Using Emotion to Score the Next Big Opportunity

One of my favorite investment strategies? It comes from Steve, an old colleague of mine and a superb public stock investor. He likes targeting companies and industries that aren’t much liked. He then waits for them to become more liked. “Going from hated to less hated,” he says.

And there’s a single nugget of data that can help investors find those “hated” industries.

It’s one of the best ways I know of to identify the beginning of a company’s upswing.

Targeting hated industries also makes sense for early investors.

It’s the low-hanging fruit that they should not ignore.

The Customer Is Always Right

It’s no surprise that the taxi industry is hated. Protected by local government and vested interests, cabbies long ago lost interest in “delighting” their customers.

If you want to know why Uber took off the way it did, look no further than fed-up taxi riders.

Of course, taxis aren’t the only industry suffering from poor-to-abysmal customer relations. From banking to shopping, startups are all over this.

These are huge opportunities. The bigger the market, the bigger the opportunity. That’s quantifiable.

But how do you relate level of frustration to the size of the opportunity?

It begins with the premise that customer experience doesn’t happen in a vacuum. For example, if taxis treated their customers a little better, wouldn’t it be harder for disruptors like Uber to lure away customers?

And if taxis treated them a little worse (hard to imagine!), it would enhance even more the ability of invading startups to delight their customers (and hopefully light a fire under customer growth). In other words, the more frustration, the bigger the opportunity.

So here’s my hypothesis: Opportunity equals market size times level of frustration.

It’s more complicated than that, of course. But such a formula would go a long way in determining how real and how big a given opportunity is.

I decided to put my hypothesis to the test. And that meant gathering some hard data.

Tell a Friend

Net Promoter Scores measure how customers feel about a company and how likely they are to recommend the service to a friend.

Unhappy customers register from 0 to 6 on the bar below. Loyal enthusiasts give companies a rating of 9 or 10. Scores of 7 or 8 mean satisfied but unenthusiastic customers.


An NPS score is the percentage of promoters (the 9s and 10s) minus the percentage of detractors (the 0s to 6s).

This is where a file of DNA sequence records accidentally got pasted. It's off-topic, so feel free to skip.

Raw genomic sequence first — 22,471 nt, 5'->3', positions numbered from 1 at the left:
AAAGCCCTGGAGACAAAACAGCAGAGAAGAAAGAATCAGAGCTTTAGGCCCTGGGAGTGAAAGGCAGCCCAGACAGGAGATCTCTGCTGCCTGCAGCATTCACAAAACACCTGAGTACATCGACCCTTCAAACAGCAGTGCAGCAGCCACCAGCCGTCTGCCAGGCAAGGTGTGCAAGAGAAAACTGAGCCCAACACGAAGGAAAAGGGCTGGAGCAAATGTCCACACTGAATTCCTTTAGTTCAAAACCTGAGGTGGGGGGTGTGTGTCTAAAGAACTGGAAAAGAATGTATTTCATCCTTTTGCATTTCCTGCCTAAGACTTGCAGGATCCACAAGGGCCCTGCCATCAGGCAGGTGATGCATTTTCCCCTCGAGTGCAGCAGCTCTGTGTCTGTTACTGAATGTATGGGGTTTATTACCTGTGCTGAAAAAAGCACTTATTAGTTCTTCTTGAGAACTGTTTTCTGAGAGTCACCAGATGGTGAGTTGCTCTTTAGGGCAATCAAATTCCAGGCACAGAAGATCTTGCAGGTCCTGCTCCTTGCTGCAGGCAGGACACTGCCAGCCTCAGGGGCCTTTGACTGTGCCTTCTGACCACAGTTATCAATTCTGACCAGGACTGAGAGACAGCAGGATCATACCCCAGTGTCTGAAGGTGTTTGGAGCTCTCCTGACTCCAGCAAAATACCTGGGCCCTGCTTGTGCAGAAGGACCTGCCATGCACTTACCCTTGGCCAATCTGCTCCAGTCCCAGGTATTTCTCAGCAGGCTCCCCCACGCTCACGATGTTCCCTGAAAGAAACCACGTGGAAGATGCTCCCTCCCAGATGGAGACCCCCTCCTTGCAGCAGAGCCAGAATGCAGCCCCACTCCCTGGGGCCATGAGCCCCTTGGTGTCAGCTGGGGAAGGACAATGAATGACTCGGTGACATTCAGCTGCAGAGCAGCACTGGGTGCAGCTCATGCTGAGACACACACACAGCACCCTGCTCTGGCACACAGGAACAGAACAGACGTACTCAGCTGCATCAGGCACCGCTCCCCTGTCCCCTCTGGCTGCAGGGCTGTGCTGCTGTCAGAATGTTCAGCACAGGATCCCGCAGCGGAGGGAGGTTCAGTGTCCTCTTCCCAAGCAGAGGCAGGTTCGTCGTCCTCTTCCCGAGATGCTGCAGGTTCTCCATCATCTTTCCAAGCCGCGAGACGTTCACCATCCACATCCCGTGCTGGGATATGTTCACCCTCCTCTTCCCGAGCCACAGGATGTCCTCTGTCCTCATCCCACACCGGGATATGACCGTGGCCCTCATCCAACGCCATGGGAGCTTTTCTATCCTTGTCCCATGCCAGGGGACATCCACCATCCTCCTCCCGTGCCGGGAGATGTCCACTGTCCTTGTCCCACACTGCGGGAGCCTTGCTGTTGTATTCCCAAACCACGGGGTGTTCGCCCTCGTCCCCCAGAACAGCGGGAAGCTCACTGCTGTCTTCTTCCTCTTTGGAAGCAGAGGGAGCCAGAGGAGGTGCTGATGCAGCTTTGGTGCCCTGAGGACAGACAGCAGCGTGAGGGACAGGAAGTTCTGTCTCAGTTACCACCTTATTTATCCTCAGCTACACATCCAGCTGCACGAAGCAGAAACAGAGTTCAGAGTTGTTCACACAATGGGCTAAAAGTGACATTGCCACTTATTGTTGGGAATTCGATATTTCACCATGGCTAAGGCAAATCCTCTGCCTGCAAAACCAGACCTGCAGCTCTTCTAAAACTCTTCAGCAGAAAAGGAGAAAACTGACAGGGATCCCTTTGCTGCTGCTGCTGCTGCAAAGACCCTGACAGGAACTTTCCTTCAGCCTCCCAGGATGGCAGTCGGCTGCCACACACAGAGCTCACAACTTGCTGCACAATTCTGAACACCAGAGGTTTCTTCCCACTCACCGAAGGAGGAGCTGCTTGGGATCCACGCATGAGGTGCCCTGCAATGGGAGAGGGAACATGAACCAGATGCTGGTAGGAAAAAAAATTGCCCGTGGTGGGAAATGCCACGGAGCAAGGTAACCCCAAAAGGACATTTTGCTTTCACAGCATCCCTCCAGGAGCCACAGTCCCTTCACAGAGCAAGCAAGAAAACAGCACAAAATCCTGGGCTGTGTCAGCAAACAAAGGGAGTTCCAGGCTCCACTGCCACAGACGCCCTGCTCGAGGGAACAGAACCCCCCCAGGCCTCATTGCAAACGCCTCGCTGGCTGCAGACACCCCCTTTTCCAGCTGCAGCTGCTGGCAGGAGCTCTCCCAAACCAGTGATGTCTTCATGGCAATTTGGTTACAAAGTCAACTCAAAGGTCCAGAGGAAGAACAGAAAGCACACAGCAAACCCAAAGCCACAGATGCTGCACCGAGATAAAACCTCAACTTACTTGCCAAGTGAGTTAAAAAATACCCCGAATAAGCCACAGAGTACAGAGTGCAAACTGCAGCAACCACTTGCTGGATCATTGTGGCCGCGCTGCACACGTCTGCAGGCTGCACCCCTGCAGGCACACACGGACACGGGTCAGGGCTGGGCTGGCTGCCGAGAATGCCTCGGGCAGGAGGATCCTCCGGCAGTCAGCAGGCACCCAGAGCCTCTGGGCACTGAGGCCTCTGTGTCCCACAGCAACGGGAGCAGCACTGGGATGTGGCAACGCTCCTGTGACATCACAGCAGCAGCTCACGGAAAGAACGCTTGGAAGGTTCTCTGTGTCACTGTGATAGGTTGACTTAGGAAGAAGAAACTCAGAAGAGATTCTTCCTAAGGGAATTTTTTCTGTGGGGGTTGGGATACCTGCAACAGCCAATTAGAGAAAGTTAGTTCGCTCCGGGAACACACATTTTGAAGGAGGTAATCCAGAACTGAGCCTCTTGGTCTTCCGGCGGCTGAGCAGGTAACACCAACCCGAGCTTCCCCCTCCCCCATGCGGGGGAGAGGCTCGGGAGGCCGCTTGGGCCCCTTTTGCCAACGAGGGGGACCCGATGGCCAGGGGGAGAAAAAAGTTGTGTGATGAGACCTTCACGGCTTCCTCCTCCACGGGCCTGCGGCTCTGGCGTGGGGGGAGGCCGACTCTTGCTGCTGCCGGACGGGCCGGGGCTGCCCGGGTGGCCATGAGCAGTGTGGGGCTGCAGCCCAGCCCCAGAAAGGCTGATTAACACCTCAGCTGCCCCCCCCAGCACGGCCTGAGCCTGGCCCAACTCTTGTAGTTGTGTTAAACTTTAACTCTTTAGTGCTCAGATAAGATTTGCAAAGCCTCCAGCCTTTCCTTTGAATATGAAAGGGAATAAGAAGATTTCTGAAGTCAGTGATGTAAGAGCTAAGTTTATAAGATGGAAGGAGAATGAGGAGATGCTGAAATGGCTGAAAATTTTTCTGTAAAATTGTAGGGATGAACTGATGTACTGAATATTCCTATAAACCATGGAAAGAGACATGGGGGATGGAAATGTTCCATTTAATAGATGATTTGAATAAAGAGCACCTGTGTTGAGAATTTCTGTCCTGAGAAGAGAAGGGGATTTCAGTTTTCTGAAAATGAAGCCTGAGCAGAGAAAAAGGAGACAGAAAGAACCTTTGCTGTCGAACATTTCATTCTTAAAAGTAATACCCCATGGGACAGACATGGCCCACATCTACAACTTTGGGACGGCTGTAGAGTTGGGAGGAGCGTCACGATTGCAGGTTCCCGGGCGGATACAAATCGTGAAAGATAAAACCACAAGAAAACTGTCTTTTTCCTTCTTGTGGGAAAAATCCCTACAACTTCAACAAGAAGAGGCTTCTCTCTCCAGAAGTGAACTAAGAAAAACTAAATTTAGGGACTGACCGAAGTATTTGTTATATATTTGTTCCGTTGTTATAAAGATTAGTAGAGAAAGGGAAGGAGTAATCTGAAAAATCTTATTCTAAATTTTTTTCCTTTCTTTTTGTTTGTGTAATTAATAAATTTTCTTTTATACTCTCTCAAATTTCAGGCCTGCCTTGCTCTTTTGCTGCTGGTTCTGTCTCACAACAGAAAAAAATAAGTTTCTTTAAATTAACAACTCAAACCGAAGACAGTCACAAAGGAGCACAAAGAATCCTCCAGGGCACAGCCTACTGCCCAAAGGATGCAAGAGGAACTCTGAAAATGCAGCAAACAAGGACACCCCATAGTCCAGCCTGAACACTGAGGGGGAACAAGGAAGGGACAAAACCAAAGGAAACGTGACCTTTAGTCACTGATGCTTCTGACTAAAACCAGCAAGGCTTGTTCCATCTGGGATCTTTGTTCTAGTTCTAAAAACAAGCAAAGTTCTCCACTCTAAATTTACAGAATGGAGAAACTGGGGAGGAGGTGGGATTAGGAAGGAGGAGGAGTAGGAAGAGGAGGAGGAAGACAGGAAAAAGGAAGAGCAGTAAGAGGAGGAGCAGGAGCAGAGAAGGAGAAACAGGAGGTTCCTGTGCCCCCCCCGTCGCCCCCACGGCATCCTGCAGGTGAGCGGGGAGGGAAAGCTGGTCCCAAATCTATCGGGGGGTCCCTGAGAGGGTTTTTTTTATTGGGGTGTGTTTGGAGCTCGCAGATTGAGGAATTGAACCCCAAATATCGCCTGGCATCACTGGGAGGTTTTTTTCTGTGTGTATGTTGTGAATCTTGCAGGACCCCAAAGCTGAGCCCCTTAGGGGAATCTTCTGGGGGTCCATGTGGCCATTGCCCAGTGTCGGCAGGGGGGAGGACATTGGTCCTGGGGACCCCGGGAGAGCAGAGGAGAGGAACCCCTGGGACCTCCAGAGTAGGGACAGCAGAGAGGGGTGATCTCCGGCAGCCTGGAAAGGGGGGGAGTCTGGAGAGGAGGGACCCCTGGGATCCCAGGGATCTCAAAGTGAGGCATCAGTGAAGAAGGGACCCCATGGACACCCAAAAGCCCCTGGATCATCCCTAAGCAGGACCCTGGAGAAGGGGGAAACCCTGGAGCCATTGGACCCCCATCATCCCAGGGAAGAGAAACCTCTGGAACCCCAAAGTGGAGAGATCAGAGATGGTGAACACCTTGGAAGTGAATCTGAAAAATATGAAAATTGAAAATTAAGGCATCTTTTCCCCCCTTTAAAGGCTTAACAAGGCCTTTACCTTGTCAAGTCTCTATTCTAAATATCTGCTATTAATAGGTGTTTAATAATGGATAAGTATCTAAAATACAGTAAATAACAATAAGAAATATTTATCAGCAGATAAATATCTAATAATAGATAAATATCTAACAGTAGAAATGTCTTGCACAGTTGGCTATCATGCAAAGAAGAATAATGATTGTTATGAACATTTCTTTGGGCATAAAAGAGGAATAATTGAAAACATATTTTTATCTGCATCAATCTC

(There’s a paid version of this service, if you’re interested. But for purposes of this article, I used the publicly sourced version found here. It lists Net Promoter Scores found around the Web, with data ranging from 2013 to 2016.)

Not Feeling the Love

Let’s start with a sector under fire for putting its own interests before its customers. I’m talking about our lovable banks, of course.

Among the big legacy banks, Citibank scores a negative 41. Bank of America a minus 24. Goldman Sachs a 5. JP Morgan an 8. Morgan Stanley a 16. And Citigroup an 18.

Only Wells Fargo scores well among this group. It logs a 65 score.

Let’s look at the results for the newer fintech and peer-to-peer companies and two other industries where customers aren’t feeling the love: legacy cable/satellite TV and Internet services and their disruptors…


Compared to the banking industry, the worst of these legacy companies weren’t as bad as the low end of the legacy banks. And the TV disruptors didn’t score nearly as high as their banking counterparts. Coincidence?

Surprising Data

What do we make of Nike’s unspectacular 30 score? Is that what paying star athletes tens of millions of dollars gets you? Online shoe retailer Zappos scores a 60, and it doesn’t have any celebrities on its payroll.

What about Tesla’s sky-high 97 score? Ford and Volkswagen both get a 28. Is it a comment on the newness of Tesla or the same old car models/business models offered by the legacy auto companies?

Going back to Uber, it has a 35 NPS. Not terrible, but given its incredible growth, I thought its score would be much higher, bolstered by legions of enthusiasts. I’d give Uber a 9. (And if it weren’t for the homeless guy I got as a driver in San Francisco, I’d give it a 10.)

Another surprise: Shopping at real stores isn’t such a bad experience after all. Wegmans scores a 61. Costco a 79. Target a 43. Walmart a 37.

All higher scores than Uber’s, by the way.

Could it be that grocery and food delivery doesn’t have the huge upside so many people assume?

Net Promoter Scores may not give us all the answers, but they do raise interesting questions about some of our more strongly held assumptions… Like powerhouse Nike could be vulnerable. As could Uber.

Who knew?

Invest early and well,

Andrew Gordon
Founder, Early Investing